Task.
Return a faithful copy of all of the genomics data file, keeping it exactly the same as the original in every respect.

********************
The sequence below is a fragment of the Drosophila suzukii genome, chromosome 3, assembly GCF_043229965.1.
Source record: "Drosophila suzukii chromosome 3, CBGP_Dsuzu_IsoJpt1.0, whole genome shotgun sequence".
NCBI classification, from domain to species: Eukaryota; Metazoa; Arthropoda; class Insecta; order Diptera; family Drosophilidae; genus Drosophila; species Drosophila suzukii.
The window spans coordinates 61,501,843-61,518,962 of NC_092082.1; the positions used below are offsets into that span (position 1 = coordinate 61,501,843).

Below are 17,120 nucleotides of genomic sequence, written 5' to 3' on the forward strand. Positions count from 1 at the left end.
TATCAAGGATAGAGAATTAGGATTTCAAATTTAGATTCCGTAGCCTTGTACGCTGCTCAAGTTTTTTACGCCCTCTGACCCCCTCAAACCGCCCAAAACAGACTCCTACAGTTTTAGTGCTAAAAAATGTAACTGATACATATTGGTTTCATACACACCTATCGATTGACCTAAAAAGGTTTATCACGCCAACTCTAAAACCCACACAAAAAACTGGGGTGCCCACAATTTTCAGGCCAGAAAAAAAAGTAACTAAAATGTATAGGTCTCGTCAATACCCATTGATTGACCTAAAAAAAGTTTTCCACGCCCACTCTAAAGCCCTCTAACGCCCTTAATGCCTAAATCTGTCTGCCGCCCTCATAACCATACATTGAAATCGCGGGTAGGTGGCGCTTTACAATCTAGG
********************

The sequence below is a fragment of the Drosophila suzukii genome, chromosome 3, assembly GCF_043229965.1.
Source record: "Drosophila suzukii chromosome 3, CBGP_Dsuzu_IsoJpt1.0, whole genome shotgun sequence".
NCBI classification, from domain to species: Eukaryota; Metazoa; Arthropoda; class Insecta; order Diptera; family Drosophilidae; genus Drosophila; species Drosophila suzukii.
The window spans coordinates 61,501,843-61,518,962 of NC_092082.1; the positions used below are offsets into that span (position 1 = coordinate 61,501,843).

Below are 17,120 nucleotides of genomic sequence, written 5' to 3' on the forward strand. Positions count from 1 at the left end.
TATCAAGGATAGAGAATTAGGATTTCAAATTTAGATTCCGTAGCCTTGTACGCTGCTCAAGTTTTTTACGCCCTCTGACCCCCTCAAACCGCCCAAAACAGACTCCTACAGTTTTAGTGCTAAAAAATGTAACTGATACATATTGGTTTCATACACACCTATCGATTGACCTAAAAAGGTTTATCACGCCAACTCTAAAACCCACACAAAAAACTGGGGTGCCCACAATTTTCAGGCCAGAAAAAAAAGTAACTAAAATGTATAGGTCTCGTCAATACCCATTGATTGACCTAAAAAAAGTTTTCCACGCCCACTCTAAAGCCCTCTAACGCCCTTAATGCCTAAATCTGTCTGCCGCCCTCATAACCATACATTGAAATCGCGGGTAGGTGGCGCTTTACAATCTAGG